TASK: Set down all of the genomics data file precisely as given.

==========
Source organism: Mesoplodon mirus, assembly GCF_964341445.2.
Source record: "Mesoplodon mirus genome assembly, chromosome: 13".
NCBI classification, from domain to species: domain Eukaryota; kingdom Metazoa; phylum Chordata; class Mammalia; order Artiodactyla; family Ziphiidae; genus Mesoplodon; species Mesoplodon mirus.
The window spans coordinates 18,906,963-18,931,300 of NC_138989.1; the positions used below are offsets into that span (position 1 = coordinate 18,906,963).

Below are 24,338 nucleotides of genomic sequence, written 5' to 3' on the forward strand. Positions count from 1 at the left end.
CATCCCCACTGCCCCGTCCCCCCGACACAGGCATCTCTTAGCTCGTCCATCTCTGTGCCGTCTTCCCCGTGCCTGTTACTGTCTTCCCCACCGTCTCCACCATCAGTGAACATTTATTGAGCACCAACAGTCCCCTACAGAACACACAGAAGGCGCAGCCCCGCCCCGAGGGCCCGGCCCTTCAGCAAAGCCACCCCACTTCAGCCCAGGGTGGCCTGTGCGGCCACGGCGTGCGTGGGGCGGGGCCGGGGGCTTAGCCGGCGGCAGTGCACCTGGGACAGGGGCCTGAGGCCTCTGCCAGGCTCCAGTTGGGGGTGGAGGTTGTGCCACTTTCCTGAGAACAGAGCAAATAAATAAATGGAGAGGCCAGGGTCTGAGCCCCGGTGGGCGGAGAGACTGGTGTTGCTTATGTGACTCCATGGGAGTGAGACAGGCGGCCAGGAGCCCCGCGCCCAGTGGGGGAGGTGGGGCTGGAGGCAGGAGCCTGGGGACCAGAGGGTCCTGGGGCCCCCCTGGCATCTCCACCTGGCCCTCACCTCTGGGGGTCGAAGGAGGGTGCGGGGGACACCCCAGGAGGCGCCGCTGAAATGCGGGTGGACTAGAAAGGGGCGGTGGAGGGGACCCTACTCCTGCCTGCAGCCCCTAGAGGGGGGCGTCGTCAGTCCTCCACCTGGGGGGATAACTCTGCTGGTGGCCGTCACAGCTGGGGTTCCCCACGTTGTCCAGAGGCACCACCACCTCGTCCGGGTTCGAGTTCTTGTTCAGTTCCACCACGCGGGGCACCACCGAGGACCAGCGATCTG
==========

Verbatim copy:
Source organism: Mesoplodon mirus, assembly GCF_964341445.2.
Source record: "Mesoplodon mirus genome assembly, chromosome: 13".
NCBI classification, from domain to species: domain Eukaryota; kingdom Metazoa; phylum Chordata; class Mammalia; order Artiodactyla; family Ziphiidae; genus Mesoplodon; species Mesoplodon mirus.
The window spans coordinates 18,906,963-18,931,300 of NC_138989.1; the positions used below are offsets into that span (position 1 = coordinate 18,906,963).

Below are 24,338 nucleotides of genomic sequence, written 5' to 3' on the forward strand. Positions count from 1 at the left end.
CATCCCCACTGCCCCGTCCCCCCGACACAGGCATCTCTTAGCTCGTCCATCTCTGTGCCGTCTTCCCCGTGCCTGTTACTGTCTTCCCCACCGTCTCCACCATCAGTGAACATTTATTGAGCACCAACAGTCCCCTACAGAACACACAGAAGGCGCAGCCCCGCCCCGAGGGCCCGGCCCTTCAGCAAAGCCACCCCACTTCAGCCCAGGGTGGCCTGTGCGGCCACGGCGTGCGTGGGGCGGGGCCGGGGGCTTAGCCGGCGGCAGTGCACCTGGGACAGGGGCCTGAGGCCTCTGCCAGGCTCCAGTTGGGGGTGGAGGTTGTGCCACTTTCCTGAGAACAGAGCAAATAAATAAATGGAGAGGCCAGGGTCTGAGCCCCGGTGGGCGGAGAGACTGGTGTTGCTTATGTGACTCCATGGGAGTGAGACAGGCGGCCAGGAGCCCCGCGCCCAGTGGGGGAGGTGGGGCTGGAGGCAGGAGCCTGGGGACCAGAGGGTCCTGGGGCCCCCCTGGCATCTCCACCTGGCCCTCACCTCTGGGGGTCGAAGGAGGGTGCGGGGGACACCCCAGGAGGCGCCGCTGAAATGCGGGTGGACTAGAAAGGGGCGGTGGAGGGGACCCTACTCCTGCCTGCAGCCCCTAGAGGGGGGCGTCGTCAGTCCTCCACCTGGGGGGATAACTCTGCTGGTGGCCGTCACAGCTGGGGTTCCCCACGTTGTCCAGAGGCACCACCACCTCGTCCGGGTTCGAGTTCTTGTTCAGTTCCACCACGCGGGGCACCACCGAGGACCAGCGATCTG